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How to visualize a line integral

  1. Jan 17, 2012 #1

    I am trying to get a useful heuristic picture of a line integral, like the area
    under a curve for an ordinary integral. My current one is: if I place a particle
    in a force field, then the line integral from point A to B is the change in kinetic energy
    of the particle from A to B. This works for simple cases, but not
    for something like the circulation of the magnetic field, which does no work.
    Are there any more accurate ways to picture a line integral of a vector field?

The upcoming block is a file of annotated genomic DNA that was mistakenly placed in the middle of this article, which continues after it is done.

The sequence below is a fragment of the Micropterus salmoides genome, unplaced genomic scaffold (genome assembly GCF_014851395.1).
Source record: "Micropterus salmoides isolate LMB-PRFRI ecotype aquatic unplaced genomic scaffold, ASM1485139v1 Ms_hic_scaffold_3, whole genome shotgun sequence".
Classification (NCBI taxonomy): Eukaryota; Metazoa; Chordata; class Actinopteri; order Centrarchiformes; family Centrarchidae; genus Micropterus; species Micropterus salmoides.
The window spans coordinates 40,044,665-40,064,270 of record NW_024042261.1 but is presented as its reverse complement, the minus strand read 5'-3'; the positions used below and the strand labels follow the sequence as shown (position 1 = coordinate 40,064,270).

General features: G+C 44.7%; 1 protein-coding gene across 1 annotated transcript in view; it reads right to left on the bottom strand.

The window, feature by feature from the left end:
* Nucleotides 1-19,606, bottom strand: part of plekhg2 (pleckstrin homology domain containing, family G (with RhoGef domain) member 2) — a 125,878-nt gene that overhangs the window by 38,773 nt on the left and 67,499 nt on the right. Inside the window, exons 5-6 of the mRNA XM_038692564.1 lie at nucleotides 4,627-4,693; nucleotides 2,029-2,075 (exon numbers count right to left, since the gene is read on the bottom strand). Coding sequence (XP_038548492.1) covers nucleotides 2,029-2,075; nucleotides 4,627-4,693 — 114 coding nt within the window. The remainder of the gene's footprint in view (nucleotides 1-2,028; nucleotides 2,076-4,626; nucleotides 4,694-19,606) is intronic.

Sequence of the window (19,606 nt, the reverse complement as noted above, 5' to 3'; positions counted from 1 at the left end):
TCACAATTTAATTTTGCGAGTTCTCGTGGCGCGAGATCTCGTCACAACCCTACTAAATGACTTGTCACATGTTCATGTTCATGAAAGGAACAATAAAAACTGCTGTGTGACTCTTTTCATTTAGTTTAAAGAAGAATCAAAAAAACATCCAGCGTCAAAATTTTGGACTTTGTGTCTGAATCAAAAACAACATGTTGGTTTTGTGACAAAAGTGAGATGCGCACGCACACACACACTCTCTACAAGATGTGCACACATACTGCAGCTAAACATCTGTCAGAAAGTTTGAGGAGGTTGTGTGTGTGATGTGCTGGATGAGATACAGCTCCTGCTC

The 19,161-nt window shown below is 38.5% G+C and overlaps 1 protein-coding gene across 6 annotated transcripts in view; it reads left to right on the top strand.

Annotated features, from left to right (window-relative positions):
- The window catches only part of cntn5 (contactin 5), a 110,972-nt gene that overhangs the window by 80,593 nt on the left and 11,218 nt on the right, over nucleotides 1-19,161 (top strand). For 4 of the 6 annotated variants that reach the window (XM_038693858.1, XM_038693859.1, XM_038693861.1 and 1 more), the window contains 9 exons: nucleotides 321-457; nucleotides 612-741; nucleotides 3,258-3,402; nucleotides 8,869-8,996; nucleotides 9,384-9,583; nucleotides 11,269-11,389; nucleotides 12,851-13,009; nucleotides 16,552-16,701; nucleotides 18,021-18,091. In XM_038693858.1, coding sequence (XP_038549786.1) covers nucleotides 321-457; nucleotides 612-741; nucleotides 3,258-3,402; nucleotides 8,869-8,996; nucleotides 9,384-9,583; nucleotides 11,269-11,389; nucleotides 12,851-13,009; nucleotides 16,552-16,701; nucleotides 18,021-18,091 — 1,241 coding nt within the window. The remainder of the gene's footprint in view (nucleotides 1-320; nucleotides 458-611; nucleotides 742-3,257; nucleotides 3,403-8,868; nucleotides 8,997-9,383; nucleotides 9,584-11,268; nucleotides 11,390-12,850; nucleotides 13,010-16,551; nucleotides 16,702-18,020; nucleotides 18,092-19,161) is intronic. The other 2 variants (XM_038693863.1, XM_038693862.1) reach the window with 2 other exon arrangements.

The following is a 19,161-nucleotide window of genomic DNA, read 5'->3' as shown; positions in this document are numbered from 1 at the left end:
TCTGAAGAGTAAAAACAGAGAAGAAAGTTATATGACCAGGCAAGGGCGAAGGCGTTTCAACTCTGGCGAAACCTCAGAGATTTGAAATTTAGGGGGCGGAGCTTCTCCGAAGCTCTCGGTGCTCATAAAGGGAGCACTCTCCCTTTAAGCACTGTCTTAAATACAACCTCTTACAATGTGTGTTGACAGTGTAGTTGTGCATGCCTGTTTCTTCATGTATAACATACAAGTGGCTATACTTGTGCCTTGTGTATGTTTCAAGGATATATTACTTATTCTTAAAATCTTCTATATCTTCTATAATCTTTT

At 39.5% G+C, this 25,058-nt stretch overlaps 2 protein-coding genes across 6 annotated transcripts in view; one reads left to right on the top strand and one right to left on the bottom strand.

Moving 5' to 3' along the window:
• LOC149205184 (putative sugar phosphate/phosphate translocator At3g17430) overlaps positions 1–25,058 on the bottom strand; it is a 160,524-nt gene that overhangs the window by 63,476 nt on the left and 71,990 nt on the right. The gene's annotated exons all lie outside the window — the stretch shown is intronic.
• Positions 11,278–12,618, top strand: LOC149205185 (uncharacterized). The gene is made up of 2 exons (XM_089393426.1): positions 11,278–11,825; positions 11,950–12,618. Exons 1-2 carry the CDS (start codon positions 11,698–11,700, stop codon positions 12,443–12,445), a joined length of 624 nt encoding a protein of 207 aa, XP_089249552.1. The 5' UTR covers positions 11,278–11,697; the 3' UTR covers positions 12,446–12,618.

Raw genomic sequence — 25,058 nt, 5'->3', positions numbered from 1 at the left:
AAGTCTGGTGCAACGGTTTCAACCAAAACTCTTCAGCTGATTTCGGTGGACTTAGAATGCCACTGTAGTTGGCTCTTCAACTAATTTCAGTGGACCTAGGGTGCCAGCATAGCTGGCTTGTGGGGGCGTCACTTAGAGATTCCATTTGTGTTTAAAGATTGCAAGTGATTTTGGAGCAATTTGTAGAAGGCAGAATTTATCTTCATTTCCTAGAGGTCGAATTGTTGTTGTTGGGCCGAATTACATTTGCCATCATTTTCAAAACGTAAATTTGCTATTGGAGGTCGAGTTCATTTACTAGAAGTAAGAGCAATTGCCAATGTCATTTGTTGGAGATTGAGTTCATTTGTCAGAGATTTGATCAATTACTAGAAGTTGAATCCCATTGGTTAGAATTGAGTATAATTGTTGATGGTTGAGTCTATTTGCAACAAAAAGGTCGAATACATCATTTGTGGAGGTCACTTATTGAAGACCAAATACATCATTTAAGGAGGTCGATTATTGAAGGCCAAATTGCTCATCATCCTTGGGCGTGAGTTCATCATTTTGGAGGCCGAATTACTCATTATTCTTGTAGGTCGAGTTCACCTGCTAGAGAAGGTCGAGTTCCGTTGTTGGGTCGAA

2. jcsd
  3. Jan 18, 2012 #2
  4. Jan 18, 2012 #3


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    Perhaps for idio-syncratic reasons, I prefer to visualize line integrals as "force integrated along the path" giving "work done".
  5. Jan 18, 2012 #4


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    Hey Isaiah Gray and welcome to the forums.

    When we have integrals involving dot or inner products, one way to visualize this is to think about them in terms of projections.

    You are summing up infinitesimal projections with these kinds of integrals in exactly the same way that you are summing up changes in a function with an ordinary function based integral.

    Now the projection in a physical case might be for example a force, but in another case it might mean something different, but if you understand what a projection means in the context of your problem, it will make a lot more sense.
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